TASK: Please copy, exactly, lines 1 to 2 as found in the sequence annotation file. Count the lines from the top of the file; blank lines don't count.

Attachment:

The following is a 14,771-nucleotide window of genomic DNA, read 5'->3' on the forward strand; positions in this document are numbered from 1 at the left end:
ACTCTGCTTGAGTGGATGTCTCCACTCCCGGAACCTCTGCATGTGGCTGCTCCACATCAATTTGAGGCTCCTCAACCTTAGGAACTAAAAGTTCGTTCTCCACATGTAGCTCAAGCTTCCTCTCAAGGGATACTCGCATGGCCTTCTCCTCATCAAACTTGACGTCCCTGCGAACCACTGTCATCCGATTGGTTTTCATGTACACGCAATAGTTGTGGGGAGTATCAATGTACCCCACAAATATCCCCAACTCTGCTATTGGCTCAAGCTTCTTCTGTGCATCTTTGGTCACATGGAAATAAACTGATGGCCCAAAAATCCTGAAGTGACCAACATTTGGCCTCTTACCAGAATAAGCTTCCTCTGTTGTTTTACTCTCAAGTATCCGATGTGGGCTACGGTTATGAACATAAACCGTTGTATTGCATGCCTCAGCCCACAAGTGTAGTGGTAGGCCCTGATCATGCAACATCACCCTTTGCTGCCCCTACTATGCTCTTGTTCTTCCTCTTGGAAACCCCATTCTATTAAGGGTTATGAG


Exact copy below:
The following is a 14,771-nucleotide window of genomic DNA, read 5'->3' on the forward strand; positions in this document are numbered from 1 at the left end:
ACTCTGCTTGAGTGGATGTCTCCACTCCCGGAACCTCTGCATGTGGCTGCTCCACATCAATTTGAGGCTCCTCAACCTTAGGAACTAAAAGTTCGTTCTCCACATGTAGCTCAAGCTTCCTCTCAAGGGATACTCGCATGGCCTTCTCCTCATCAAACTTGACGTCCCTGCGAACCACTGTCATCCGATTGGTTTTCATGTACACGCAATAGTTGTGGGGAGTATCAATGTACCCCACAAATATCCCCAACTCTGCTATTGGCTCAAGCTTCTTCTGTGCATCTTTGGTCACATGGAAATAAACTGATGGCCCAAAAATCCTGAAGTGACCAACATTTGGCCTCTTACCAGAATAAGCTTCCTCTGTTGTTTTACTCTCAAGTATCCGATGTGGGCTACGGTTATGAACATAAACCGTTGTATTGCATGCCTCAGCCCACAAGTGTAGTGGTAGGCCCTGATCATGCAACATCACCCTTTGCTGCCCCTACTATGCTCTTGTTCTTCCTCTTGGAAACCCCATTCTATTAAGGGTTATGAG